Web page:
Metabolic Pathways Collection at SRI International the Largest in the World
Database allows researchers to glimpse the “big picture” of the biochemical networks inside a cell
MENLO PARK, Calif., April 24, 2013 /PRNewswire/ — Researchers at SRI International, in collaboration with the Boyce Thompson Institute and the Carnegie Institution, have reached a milestone in their development of MetaCyc, a database and web site (MetaCyc.org) that consolidates much known information about metabolism. MetaCyc now includes 2,000 pathways, each a collection of metabolic reactions and the enzymes that catalyze them, making the database the most comprehensive compilation of metabolic pathway information in the world.
MetaCyc catalogs the universe of metabolism–how organisms biochemically transform one compound to another through intricate networks of synthesis and degradation–by integrating many of the biochemical reactions that have been documented in different forms of life. It includes information about more than 10,900 reactions and more than 10,400 compounds from 35,000 cited publications. More than 2,300 organisms are currently represented, from bacteria, archaea and yeast to plants and animals, including humans.
“As researchers know, there are so many scientific articles available that it can be challenging to synthesize all this information,” said Peter Karp, Ph.D., director of the Bioinformatics Research Group at SRI International. “MetaCyc integrates the fragmented, sometimes inaccessible, data throughout the scientific literature. The synthesis of all these individual publications in MetaCyc provides the big picture.”
One example is the MetaCyc compound page for L-glutamate, which contains reactions and pathways from a wide variety of organisms that synthesize and degrade this important compound. MetaCyc can reconcile seemingly disparate pathways that involve the same compounds called by different names by different research teams.
Another contribution of MetaCyc to the scientific enterprise is to combine the published work of individual laboratories in individual publications into pathways that were not previously recognized by those researchers. For example, the pathway for 3-phosphoinositide degradation was assembled from studies by several different laboratories that characterized the individual reactions and enzymes within the pathway.
MetaCyc, one of the databases in SRI’s BioCyc database collection, is a free online reference source used by thousands of researchers in government, academia, and industry. Scientists use MetaCyc to predict biochemical pathways that are present in a newly sequenced organism and to better understand where in the metabolic network a particular gene or metabolite of interest is involved. This view inside of a cell can help in a range of applications, especially metabolic engineering, where cells are manipulated to produce a specific substance, such as antibiotics or biofuels. It is also helpful for understanding how to degrade particular compounds, such as pesticides or chemicals released after an oil spill.
SRI International research was funded by grant GM080746 from the NIH National Institute of General Medical Sciences and by grant DE-SC0004878 from the Department of Energy.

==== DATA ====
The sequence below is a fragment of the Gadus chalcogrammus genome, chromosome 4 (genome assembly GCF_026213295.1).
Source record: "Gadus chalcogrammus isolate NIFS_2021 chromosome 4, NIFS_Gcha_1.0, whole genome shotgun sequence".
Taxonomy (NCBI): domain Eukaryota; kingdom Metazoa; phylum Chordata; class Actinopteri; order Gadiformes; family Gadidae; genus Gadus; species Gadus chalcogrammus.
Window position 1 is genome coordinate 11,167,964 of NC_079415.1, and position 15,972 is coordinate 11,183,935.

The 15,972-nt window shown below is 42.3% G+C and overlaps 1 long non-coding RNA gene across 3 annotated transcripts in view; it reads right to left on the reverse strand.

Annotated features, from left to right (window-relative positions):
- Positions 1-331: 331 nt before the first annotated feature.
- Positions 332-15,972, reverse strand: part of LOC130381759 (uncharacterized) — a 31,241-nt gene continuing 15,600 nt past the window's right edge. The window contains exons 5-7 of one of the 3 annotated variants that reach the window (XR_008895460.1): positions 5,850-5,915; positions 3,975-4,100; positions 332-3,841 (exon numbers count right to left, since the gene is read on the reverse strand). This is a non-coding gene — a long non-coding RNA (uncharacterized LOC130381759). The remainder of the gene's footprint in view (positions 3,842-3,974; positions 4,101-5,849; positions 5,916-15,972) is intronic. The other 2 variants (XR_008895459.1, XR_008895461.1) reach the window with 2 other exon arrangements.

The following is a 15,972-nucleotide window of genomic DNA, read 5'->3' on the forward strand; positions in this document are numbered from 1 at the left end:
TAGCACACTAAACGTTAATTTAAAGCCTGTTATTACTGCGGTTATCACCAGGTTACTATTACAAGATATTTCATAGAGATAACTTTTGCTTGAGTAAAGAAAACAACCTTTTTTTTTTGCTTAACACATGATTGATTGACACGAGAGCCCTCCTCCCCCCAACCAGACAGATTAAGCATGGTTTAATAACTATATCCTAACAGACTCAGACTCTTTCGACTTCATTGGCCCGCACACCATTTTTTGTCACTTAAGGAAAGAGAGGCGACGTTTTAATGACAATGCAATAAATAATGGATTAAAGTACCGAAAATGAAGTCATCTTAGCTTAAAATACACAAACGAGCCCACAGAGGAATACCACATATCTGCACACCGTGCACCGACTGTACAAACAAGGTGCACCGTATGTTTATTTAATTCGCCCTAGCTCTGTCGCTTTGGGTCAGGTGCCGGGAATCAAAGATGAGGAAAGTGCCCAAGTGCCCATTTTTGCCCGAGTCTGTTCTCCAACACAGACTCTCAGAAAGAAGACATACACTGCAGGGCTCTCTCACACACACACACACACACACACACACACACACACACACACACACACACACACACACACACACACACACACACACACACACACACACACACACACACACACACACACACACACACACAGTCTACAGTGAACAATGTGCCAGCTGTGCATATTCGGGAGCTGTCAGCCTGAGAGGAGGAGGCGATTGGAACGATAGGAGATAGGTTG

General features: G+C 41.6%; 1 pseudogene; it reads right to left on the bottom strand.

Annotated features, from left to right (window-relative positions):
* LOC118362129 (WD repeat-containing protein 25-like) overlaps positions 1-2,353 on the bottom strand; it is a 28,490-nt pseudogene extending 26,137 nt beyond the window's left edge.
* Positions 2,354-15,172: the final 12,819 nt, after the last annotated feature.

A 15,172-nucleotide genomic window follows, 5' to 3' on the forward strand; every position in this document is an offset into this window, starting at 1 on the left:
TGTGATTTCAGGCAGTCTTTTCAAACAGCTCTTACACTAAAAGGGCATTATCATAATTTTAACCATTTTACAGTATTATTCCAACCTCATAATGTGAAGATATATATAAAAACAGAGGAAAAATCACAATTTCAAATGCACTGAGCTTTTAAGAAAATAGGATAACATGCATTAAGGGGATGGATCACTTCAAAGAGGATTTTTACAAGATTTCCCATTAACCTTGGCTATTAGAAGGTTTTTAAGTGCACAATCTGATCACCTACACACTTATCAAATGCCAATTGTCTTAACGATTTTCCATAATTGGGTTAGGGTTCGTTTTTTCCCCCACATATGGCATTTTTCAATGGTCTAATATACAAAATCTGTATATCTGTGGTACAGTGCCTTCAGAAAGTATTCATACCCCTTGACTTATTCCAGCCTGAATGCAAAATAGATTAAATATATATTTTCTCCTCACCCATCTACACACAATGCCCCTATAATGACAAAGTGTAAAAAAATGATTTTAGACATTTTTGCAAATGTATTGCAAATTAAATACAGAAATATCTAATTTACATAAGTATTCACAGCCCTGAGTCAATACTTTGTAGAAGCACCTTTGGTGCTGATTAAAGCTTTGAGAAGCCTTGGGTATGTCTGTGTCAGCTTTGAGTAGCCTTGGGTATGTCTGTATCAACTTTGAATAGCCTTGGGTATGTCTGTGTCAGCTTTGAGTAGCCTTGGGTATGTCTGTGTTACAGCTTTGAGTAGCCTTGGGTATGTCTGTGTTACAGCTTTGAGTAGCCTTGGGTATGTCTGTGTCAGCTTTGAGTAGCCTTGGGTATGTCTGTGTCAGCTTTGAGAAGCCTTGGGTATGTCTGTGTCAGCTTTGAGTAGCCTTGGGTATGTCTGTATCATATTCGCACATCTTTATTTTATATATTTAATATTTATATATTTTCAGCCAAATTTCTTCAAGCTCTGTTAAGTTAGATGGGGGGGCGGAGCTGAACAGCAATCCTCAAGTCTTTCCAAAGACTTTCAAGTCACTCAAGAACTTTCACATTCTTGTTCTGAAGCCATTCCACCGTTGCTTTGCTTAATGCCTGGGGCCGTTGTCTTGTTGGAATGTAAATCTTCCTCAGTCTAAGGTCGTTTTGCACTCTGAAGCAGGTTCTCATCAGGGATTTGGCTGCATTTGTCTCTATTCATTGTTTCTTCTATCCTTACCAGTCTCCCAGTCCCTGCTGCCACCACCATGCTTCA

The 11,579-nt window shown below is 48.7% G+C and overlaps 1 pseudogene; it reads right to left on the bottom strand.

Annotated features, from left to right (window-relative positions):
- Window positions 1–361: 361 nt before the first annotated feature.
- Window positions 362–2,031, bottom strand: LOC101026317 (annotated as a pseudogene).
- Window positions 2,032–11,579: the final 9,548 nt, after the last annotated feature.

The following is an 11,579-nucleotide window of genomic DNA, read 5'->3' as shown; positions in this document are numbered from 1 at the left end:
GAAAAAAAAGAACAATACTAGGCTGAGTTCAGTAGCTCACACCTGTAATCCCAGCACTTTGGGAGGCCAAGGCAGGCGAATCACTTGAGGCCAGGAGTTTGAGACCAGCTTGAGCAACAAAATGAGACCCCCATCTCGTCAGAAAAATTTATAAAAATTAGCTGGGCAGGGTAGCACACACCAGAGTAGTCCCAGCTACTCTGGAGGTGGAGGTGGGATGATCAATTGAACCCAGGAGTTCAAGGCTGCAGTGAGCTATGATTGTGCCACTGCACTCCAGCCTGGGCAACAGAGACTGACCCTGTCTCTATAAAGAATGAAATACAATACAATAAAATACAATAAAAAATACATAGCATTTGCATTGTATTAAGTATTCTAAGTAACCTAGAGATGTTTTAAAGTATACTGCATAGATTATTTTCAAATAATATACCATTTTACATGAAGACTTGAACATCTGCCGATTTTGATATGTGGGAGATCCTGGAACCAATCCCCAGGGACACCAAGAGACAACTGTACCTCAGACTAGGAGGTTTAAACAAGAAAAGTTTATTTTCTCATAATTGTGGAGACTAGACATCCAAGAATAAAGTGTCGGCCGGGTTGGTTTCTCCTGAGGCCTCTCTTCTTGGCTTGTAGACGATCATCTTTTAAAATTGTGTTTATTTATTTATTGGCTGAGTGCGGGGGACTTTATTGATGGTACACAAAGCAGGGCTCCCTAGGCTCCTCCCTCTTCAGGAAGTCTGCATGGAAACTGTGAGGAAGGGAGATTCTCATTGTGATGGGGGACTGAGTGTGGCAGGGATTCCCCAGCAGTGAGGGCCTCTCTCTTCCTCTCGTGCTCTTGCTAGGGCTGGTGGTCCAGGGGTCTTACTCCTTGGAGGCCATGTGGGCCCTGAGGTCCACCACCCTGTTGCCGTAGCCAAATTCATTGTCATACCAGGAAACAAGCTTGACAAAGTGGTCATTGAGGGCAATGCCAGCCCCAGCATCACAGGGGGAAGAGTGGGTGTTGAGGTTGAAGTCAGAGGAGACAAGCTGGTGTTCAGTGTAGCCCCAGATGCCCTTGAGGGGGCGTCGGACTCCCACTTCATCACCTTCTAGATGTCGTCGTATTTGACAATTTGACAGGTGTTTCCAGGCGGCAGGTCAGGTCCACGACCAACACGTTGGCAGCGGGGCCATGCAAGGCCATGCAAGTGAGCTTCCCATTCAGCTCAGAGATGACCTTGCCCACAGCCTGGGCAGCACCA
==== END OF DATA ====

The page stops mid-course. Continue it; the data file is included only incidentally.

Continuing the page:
Contribution from Carnegie Institution was funded by grants IOS-1026003 and DBI-0640769 from the National Science Foundation.
About SRI International
Innovations from SRI International have created new industries, billions of dollars of marketplace value, and lasting benefits to society–touching our lives every day. SRI, a nonprofit research and development institute based in Silicon Valley, brings its innovations to the marketplace through technology licensing, new products, and spin-off ventures. Government and business clients come to SRI for pioneering R&D and solutions in computing and communications, chemistry and materials, education, energy, health and pharmaceuticals, national defense, robotics, sensing, and more.
About Carnegie Institution
Andrew Carnegie established a unique organization in 1902 dedicated to scientific discovery “to encourage, in the broadest and most liberal manner, investigation, research, and discovery and the application of knowledge to the improvement of mankind…” The philosophy was and is to devote the institution’s resources to “exceptional” individuals so that they can explore the most intriguing scientific questions in an atmosphere of complete independence. Carnegie and his trustees realized that flexibility and independence were essential to the institution’s success and that tradition is the foundation of the institution today as it supports research in the Earth, space, and life sciences.
About the Boyce Thompson Institute (BTI)
William Boyce Thompson founded BTI in 1924, believing that basic plant research could lead to real societal benefits. BTI’s mission is to advance and communicate scientific knowledge in plant biology to improve agriculture, protect the environment, and enhance human health. To this end, BTI hosts 17 faculty-run research laboratories performing basic plant research with potential applications to improve important food crops, to better understand plant and human immune systems; and to explore alternative sources of energy. Along with its rigorous research program, BTI’s work includes outreach to teachers, students, and community members.
SOURCE SRI International